William Blake, Exhibition Unites Sussex and Oxford

William Blake (1757–1827), ‘Newton’, 1795, large colour print finished in watercolour © Philadelphia Museum of Art

An insightful exhibition has just opened at the Ashmolean Museum, Oxford. It focuses on the life and work of the remarkable romantic, visionary artist and poet, William Blake (1757-1827). The exhibition ‘William Blake Apprentice and Master’ explores the artist’s formation as he became one of Britain’s most important poets, artists and printmakers. Although the importance of Blake’s work was not wholly understood during his own life-time it inspired a new, younger generation of visionary artists which included Samuel Palmer, George Richmond and Edward Calvert, who called themselves ‘the Ancients’.

William Blake’s artistic promise was apparent at an early age and he was apprenticed to James Basire aged fifteen. Basire was the official engraver to the Society of Antiquaries and sent Blake to study Westminster Abbey and other gothic churches in London. In 1779 Blake joined the Antique School of the Royal Academy. These early experiences would inform William Blake’s unorthodox approach to the depiction of both the gothic and the human form.

William Blake (1757–1827), ‘Nebuchadnezzar’, circa 1795–1805, colour print, ink, and watercolour on paper © Tate, London

By 1789 Blake was at the height of his powers, producing work of extraordinary originality. It was during this period that the artist began experimenting with new printing techniques including relief etching. His technical innovations included developments in colour printing, a method he referred to as ‘Illuminated Printing’. Examples in the exhibition include the book ‘Songs of Innocence and Experience’. Its theme reflects the common Romantic narrative of the human journey from protected childhood innocence, to the effects of engaging with the world, leading to adulthood. The large colour print ‘Nebuchadnezzar’ highlights Blake’s visionary and romantic reinterpretation of Biblical subjects. Here this ruler, described in the Old Testament Book of Daniel, is depicted as half-human, driven mad by his excessive pride and self-confidence. The large colour print ‘Newton’ is a favourite of mine. It depicts the famous scientist at work. It was reinterpreted by Sir Eduardo Paolozzi in the late 20th Century for his sculpture of the same title outside the British Library.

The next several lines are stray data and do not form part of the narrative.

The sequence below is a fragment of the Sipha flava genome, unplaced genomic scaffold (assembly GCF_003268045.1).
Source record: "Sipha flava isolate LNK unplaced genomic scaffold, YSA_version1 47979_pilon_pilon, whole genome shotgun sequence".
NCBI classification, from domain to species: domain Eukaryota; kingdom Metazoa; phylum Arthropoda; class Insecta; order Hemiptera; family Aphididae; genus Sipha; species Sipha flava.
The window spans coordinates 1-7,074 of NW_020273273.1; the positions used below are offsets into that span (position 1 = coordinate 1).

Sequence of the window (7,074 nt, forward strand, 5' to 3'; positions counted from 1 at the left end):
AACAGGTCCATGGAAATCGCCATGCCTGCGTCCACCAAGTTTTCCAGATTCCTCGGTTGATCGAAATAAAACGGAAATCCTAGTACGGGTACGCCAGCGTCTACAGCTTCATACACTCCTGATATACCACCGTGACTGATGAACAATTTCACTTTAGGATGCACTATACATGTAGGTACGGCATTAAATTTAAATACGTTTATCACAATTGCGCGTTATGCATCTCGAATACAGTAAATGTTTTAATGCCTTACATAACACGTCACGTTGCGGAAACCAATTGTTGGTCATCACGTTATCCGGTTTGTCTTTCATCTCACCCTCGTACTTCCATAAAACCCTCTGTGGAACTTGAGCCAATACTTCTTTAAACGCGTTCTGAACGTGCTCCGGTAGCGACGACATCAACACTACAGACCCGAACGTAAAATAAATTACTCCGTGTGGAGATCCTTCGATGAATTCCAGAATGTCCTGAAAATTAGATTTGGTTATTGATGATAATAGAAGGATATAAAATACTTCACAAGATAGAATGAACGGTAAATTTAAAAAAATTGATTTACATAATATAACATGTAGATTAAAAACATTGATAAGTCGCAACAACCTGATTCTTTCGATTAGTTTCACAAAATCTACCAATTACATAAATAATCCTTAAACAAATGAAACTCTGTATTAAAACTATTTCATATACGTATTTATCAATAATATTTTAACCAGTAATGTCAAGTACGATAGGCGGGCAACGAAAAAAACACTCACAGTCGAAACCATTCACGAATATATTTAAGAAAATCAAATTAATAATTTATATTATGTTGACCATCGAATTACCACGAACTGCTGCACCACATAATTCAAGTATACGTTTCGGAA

Joseph Johnson published William Blake and many leading writers. These includied the early feminist Mary Wollstonecraft, the theologian and scientist Joseph Priestly, the artist John Henry Fuseli and the philosopher Richard Price. Blake became acquainted with these radical figures at Johnson’s gatherings.

William Blake (1757–1827), Frontispiece and facing title page from ‘Songs of Innocence’, 1789, relief etching printed in brown ink with watercolour © Bodleian Library, University of Oxford.

William Blake spent most of his life in London. However, for a number of years he lived in Sussex. In 1800 he moved to a cottage in Felpham, West Sussex, to illustrate work by the poet William Hayley. During this period William Blake wrote the poem titled ‘And Did Those Feet in Ancient Time’. It formed part of the preface to his epic work ‘Milton a Poet’. The title page is dated 1804 though Blake continued to work on it until 1808.

As we near the end of 2014, the centenary year of the start of the First World War, it is poignant to reflect that in 1916 Robert Bridges, the Poet Laureate, edited a patriotic anthology of poems titled ‘The Spirit of Man’. Amongst these was the little known poem ‘And Did Those Feet in Ancient Time’ by William Blake, better known to us today as ‘Jerusalem’.

In 1916 Bridges invited Hubert Parry to set ‘Jerusalem’ to music and it became a national anthem. In it Blake articulates the triumph of our green and pleasant land over the enslavement of our island’s peoples by the dark satanic mills of the industrial revolution. At the heart of this poem is a questioning of the myth that Jesus Christ visited these Isles with his Uncle, Joseph of Arimathea, a tin dealer. In Blake’s poem heaven and earth are to be united in a perfected creation. The New Jerusalem is to be built here in England. Blake uses this story from the Book of Revelations as a metaphor for social justice in his own times.

The exhibition provides a very human insight into William Blake placing him in the context of his times and contemporaries. The recreation of his London studio, now lost, brings us an opportunity to connect with William Blake’s life and work in a particularly personal way.

This fine exhibition provides a reminder of William Blake’s artistic talent and strong moral vision. An important artist who has an important place in the story of Sussex as a leading centre for artists over the centuries.

‘William Blake: Apprentice & Master’, runs until 1st March 2015 at the Ashmolean Museum, Oxford. For further information go to www.ashmolean.org. The Blake Society are campaigning to buy his cottage at Felpham and preserve it for the nation, for more information go to www.blakesociety.org.

By Revd. Rupert Toovey. Originally published on 10th December 2014 in the West Sussex Gazette.